According to Sticky Faith, “Recent studies show that 40-50 percent of kids who are connected to a youth group throughout their senior year will fail to stick with their faith in college.”2 Being part of a church that disconnects kids and teenagers in all aspects can (not definitive) negatively impact those students from being a part of the Church in the long run. As young adults become independent, they’ll often connect themselves with people who have the same ideals, interests, and general age and stage of life. If they have not formed meaningful, intergenerational relationships in a church context, they won’t be missing much of anything at church when they leave the house. Developing these relationships is absolutely crucial for the spiritual formation of our children. It’s also absolutely crucial for the spiritual formation of our adults, including senior citizens! After all, Jesus told us we must accept the Kingdom of God like a child in order to enter it. Who can teach adults how to accept something like a child better than a child! Make sure your kids have trustworthy relationships with people of all ages in your church context to pour into and who can pour into them to help the church and the spiritual lives of the people in it thrive.
Dr. Schroeder’s distinction between presence and belonging is chilling. Having children present does nothing more than create show ponies for others to feel good about. Finding belonging for kids is when we can see their spirituality, recognize and nurture their theological curiosity, and truly become an intergenerational people. I often say that kids aren’t the future of the church; they are the church right now. We must recognize the full Kingdom citizenship kids have and elevate them to full church membership and key members of their communities. This has to start at home. We must find belonging for our kids where their input is valued and their voices are heard. This doesn’t have anything to do with what kids want; if that were the case, we could never reprimand them for their wrongdoings and raise them in an upright way. It does mean, though, that we create opportunities for kids to use their voice, knowledge, skills, and passions in order to be a part of something bigger. At church, find ways for your kids to serve whether by asking the kids ministers what they can do or by developing nurturing, intergenerational relationships with those who already serve. At home, find decisions (even a few important decisions) of which they can be a part (e.g. Where are we going for dinner? What activities are we going to do for a family night? Which of these options would you want our next vacation to be? What percentages should we divvy up for Christmas gifts this year from this specific budget? What should be the dinner menu next week and how do you plan on helping prepare some of them? etc.). Never stop striving to find belonging for your kids instead of just presence.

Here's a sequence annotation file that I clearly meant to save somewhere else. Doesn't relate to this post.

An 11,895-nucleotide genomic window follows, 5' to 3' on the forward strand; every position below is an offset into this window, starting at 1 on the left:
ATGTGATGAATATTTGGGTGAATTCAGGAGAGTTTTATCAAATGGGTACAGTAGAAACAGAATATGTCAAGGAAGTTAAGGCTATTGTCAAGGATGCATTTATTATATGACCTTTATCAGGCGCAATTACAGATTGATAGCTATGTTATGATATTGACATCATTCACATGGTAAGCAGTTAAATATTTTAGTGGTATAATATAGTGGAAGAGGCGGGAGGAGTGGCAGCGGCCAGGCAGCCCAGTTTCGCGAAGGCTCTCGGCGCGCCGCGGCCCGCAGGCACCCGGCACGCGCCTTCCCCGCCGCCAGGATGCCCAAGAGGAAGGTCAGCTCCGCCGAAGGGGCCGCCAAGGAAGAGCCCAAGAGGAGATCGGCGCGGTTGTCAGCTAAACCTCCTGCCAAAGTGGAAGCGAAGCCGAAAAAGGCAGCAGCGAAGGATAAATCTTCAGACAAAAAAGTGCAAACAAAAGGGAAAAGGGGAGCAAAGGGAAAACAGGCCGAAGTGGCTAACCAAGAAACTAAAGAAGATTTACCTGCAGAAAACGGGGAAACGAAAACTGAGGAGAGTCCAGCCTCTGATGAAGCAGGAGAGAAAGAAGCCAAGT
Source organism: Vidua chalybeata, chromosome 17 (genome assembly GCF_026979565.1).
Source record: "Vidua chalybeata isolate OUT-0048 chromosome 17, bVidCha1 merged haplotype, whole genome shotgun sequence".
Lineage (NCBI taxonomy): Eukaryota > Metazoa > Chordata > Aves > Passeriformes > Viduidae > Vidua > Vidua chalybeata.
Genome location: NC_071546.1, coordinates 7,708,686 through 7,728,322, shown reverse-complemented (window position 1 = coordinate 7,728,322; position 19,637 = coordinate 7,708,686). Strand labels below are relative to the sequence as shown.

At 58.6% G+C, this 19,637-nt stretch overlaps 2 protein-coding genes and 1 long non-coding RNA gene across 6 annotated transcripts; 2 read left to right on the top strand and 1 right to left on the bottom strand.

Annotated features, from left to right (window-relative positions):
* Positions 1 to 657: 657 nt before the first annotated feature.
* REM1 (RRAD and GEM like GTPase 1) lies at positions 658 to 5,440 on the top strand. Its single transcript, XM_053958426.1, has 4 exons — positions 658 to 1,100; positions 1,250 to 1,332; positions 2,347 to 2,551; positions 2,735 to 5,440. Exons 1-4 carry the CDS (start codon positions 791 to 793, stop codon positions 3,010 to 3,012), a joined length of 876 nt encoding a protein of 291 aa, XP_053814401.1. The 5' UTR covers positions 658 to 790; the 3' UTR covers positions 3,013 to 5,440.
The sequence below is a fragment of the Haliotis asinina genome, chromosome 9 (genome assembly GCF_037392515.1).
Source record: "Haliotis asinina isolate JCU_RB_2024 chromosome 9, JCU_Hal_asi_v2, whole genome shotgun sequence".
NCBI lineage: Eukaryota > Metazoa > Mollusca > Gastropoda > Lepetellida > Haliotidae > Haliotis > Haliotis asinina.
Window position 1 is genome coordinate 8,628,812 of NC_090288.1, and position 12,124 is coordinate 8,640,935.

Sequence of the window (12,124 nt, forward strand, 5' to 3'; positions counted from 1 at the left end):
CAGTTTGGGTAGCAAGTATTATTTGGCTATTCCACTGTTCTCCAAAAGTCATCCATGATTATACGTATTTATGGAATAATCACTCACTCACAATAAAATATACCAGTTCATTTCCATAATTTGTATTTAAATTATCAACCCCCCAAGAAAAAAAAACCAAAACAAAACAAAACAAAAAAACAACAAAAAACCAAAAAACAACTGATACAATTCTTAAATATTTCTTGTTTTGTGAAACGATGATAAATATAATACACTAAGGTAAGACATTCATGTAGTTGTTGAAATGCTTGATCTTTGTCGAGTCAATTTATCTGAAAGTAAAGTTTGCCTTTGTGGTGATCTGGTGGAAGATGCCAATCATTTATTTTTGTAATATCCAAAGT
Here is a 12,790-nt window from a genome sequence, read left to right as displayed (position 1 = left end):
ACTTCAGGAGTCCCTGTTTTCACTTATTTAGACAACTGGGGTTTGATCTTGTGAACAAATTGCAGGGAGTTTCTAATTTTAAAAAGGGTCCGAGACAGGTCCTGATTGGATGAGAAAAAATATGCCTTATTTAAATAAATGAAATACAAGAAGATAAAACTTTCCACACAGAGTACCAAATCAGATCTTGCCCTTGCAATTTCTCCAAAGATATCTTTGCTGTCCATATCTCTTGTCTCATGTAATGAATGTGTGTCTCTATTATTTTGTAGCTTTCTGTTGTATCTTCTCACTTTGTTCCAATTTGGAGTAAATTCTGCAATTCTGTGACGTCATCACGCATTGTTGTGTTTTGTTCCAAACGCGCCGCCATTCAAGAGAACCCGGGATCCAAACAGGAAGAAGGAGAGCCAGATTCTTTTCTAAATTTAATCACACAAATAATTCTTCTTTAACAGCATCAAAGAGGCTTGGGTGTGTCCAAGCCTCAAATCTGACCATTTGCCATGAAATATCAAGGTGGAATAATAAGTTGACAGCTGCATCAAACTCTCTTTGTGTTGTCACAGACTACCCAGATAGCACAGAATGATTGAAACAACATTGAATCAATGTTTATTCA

No one has an answer that will allow for perfect implementation of all these foundational pieces right away. Nonetheless, we owe it to our kids to recognize their spirituality, nurture their theological curiosity, give them intergenerational relationships, and find belonging for each one of them. Jesus shows without a doubt that children have belonging (not just presence) in the Kingdom of God. We must as parents and church members figure out how to make sure kids see the Kingdom of God in their everyday lives.
“Hear, O Israel: The Lord our God, the Lord is one. You shall love the Lord your God with all your heart and with all your soul and with all your might. And these words that I command you today shall be on your heart. You shall teach them diligently to your children, and shall talk of them when you sit in your house, and when you walk by the way, and when you lie down, and when you rise. You shall bind them as a sign on your hand, and they shall be as frontlets between your eyes. You shall write them on the doorposts of your house and on your gates.”
– Deuteronomy 6:4-9 (ESV)